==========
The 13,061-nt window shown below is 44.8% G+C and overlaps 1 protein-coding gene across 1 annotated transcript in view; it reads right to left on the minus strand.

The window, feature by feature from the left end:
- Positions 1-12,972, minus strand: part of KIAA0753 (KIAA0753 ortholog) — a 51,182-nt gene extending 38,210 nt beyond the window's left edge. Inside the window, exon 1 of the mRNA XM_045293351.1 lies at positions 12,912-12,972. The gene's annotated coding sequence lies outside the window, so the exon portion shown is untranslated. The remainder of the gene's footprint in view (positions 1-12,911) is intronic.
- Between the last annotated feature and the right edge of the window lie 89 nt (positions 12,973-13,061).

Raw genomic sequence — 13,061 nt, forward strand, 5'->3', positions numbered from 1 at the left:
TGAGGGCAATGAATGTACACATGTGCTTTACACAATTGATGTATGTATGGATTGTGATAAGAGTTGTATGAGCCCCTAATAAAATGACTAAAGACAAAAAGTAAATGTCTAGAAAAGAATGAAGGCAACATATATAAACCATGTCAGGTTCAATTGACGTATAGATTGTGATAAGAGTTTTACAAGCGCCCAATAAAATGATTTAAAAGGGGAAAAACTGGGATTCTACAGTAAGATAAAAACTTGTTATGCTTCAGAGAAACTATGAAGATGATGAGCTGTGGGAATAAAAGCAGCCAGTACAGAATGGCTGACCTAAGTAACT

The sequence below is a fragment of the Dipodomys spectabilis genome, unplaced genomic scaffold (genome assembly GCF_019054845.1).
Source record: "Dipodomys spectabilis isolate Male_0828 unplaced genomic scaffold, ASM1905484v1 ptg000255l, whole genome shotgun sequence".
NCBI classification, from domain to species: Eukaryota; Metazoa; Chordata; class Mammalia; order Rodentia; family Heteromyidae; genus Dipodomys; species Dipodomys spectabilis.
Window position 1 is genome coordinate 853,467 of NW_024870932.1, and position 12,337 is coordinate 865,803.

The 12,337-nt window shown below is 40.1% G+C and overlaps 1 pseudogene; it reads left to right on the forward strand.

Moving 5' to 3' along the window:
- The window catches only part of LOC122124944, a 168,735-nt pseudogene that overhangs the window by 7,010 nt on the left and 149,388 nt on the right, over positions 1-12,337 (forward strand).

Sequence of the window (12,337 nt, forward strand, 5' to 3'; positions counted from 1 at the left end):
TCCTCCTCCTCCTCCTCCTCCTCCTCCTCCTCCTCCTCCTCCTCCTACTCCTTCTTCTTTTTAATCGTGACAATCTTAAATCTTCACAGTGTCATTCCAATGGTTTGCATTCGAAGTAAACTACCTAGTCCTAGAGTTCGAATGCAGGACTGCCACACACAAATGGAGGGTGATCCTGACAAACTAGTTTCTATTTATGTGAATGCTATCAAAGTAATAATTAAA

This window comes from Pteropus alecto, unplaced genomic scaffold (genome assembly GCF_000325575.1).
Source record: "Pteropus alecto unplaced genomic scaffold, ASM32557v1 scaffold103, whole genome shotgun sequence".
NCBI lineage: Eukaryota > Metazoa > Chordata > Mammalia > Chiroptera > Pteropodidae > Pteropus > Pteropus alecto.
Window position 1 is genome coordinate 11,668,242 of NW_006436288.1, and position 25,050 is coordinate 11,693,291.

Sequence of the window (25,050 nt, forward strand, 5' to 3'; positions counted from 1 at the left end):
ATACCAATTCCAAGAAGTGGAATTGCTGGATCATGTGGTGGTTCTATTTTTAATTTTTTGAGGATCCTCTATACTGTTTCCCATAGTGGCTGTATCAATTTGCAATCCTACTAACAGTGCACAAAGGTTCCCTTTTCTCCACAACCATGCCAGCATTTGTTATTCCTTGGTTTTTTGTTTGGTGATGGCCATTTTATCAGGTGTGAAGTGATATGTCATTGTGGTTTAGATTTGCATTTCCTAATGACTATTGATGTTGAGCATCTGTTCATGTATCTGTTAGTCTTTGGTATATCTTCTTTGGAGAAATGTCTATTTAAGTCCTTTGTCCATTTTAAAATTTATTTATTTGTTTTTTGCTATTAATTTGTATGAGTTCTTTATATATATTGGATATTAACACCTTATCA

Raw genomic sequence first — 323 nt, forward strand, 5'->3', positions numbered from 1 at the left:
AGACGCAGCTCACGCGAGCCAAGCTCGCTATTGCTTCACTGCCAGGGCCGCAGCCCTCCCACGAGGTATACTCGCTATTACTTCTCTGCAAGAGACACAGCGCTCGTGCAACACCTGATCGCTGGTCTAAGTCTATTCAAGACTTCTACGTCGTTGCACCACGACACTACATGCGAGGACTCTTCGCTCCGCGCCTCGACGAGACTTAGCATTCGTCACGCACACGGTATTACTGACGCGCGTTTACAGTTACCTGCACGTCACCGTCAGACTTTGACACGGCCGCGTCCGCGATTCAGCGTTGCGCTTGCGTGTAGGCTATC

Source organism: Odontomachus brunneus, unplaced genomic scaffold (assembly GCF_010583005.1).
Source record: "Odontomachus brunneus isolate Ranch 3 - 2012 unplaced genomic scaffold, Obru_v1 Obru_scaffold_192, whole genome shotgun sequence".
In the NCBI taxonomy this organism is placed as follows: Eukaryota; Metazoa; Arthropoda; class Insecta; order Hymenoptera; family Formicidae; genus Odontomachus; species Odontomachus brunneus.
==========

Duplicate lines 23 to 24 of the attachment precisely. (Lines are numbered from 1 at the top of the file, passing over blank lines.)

AGACGCAGCTCACGCGAGCCAAGCTCGCTATTGCTTCACTGCCAGGGCCGCAGCCCTCCCACGAGGTATACTCGCTATTACTTCTCTGCAAGAGACACAGCGCTCGTGCAACACCTGATCGCTGGTCTAAGTCTATTCAAGACTTCTACGTCGTTGCACCACGACACTACATGCGAGGACTCTTCGCTCCGCGCCTCGACGAGACTTAGCATTCGTCACGCACACGGTATTACTGACGCGCGTTTACAGTTACCTGCACGTCACCGTCAGACTTTGACACGGCCGCGTCCGCGATTCAGCGTTGCGCTTGCGTGTAGGCTATC

Source organism: Odontomachus brunneus, unplaced genomic scaffold (assembly GCF_010583005.1).